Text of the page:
(The house that Stamell’s occupies is the former home of WEBS)

And thanks to You, our customers,
You have made the start of our 40th Anniversary year just amazing. Thanks for being here with us.

We’ve got so much more to share with you! Our second round of celebrations launch next Monday, April 7th. More yarn, more designs, and more specialty products!

The Cousteau Shawl from Doris Chan

Wednesday, January 22nd, 2014
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As WEBS enters it’s 40th year we’ve been lucky enough to enlist some amazing designers to help us celebrate. We’ll be highlighting each designer throughout the year, first up we have Doris Chan who has crafted the gorgeous Cousteau Shawl for us.

About her relationship with WEBS:

I have been a WEBS customer for over a decade. Before I was a crochet designer, before I knew much about yarn at all, it was at a WEBS vendor booth at a knitting event where I was first introduced to the joys of buying great yarn by the bag. I must have browsed that display for an hour before taking the plunge and grabbing up 10 hanks of a lusciously luxe DK weight chrome yellow silk I and haven’t looked back since.

Much later I began receiving WEBS print catalogs. The first one I saw was in 2010. I was impressed at how Kathy Elkins openly and enthusiastically welcomed crocheters to her store by including crochet in her editorial comments, in WEBS design offerings, and on the pages of the catalog and website. I wrote and told her so, and was completely charmed by her reply. It didn’t take much coaxing on her part to start me thinking about designing with the WEBS house brand Valley Yarns. I felt confident that my work would be in good hands. In 2011, much to my delight, my Valley Cowl debuted in the WEBS line-up, along with full pattern support and tutorials.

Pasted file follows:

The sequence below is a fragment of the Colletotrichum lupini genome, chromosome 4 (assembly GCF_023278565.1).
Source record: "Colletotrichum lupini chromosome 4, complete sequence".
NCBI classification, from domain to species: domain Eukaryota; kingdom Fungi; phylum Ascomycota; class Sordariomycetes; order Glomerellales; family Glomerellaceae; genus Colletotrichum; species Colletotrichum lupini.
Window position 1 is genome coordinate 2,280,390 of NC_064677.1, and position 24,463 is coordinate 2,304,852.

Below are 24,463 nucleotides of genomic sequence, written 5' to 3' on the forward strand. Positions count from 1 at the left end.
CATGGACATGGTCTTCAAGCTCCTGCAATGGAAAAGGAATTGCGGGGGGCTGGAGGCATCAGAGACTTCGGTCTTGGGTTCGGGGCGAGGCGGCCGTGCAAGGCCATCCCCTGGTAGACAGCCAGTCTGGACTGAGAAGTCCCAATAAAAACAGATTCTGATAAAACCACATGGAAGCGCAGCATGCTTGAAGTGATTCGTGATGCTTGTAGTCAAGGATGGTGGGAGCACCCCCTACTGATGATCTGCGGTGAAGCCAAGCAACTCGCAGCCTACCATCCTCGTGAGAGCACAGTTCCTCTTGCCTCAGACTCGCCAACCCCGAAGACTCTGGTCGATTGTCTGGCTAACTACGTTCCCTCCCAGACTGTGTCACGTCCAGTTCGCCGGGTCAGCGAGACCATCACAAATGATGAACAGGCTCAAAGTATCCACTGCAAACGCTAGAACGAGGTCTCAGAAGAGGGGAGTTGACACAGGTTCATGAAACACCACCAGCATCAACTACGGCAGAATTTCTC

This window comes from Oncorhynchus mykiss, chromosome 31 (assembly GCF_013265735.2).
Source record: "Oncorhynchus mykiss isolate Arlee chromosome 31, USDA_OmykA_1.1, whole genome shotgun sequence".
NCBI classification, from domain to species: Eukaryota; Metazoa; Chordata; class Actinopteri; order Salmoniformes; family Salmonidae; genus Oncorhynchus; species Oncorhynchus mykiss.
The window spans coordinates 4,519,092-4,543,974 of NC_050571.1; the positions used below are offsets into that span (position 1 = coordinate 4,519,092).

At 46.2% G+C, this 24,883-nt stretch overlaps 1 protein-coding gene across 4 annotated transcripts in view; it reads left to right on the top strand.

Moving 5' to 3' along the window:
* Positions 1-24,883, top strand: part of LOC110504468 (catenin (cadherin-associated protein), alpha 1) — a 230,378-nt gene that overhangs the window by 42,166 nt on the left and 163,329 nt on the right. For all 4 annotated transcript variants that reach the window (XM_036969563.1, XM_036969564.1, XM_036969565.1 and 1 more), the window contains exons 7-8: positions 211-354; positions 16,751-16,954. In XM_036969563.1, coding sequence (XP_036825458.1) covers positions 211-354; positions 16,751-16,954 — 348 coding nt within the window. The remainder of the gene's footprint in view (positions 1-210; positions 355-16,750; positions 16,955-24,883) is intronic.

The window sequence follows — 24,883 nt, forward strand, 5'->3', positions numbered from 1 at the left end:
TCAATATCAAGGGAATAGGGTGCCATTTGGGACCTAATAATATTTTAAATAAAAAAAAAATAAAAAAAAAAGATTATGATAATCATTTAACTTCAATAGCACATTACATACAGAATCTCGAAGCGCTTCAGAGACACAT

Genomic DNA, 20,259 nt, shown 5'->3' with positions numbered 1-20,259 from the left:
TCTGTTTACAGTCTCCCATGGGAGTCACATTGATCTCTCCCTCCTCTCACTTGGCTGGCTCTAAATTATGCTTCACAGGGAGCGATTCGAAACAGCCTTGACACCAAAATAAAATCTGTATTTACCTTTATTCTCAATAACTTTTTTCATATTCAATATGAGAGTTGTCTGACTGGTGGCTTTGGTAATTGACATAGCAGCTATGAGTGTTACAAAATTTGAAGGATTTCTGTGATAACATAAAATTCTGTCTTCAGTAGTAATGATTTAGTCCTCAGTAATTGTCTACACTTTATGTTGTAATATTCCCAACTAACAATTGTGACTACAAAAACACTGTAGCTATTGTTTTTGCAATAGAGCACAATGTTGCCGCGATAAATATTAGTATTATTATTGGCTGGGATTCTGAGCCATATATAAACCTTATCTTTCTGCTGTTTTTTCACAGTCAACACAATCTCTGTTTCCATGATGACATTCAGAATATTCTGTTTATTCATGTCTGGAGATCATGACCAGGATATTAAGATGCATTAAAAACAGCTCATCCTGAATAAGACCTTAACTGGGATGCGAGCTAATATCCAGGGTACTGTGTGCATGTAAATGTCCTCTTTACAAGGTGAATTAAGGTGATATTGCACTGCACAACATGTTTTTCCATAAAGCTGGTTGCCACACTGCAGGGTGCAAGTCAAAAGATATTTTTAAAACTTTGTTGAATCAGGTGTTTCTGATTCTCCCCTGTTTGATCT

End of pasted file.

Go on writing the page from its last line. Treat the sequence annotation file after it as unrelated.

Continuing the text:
In June 2011 I finally met Kathy at a TNNA industry event. I remember laughing. A lot. Our professional connection and personal friendship continues to grow out of mutual admiration. It didn’t take much coaxing on my part to get Kathy to support the Crochet Guild of America; WEBS is now a major sponsor of the CGOA Design Competition. It is an honor to be invited to participate in the WEBS 40th Anniversary and a pleasure to present this design, the Coutsteau Shawl, in a special hand-dyed edition of Valley Superwash DK. Congratulations to Kathy and to WEBS!

About her design for our 40th Anniversary Doris offers these tips:

Stitch Pattern Notes

Although the stitch pattern and trim have designated RS and WS rows, the faces of the fabric are so similar that the shawl is viewable and wearable from either side.

Advanced Tips for Working With Custom Dyed Colors

These special hand-dyes can vary from hank to hank. To avoid the stripes or blocks that may appear if you completely work each new hank in turn, you may wish to work a couple of rows, then switch hanks. For fewer cut ends, I prefer to work with three feeds at the same time; one feed is wrapped and carried up as you go at each end, every row. Because of the increasing stitch pattern at the end of every row, the best place to change yarn feeds is not in the very last stitch, but a couple of stitches before the end. This interior wrap and carry, if done neatly and fairly relaxed, is nearly invisible and should not hamper the stretchiness of the edge shells.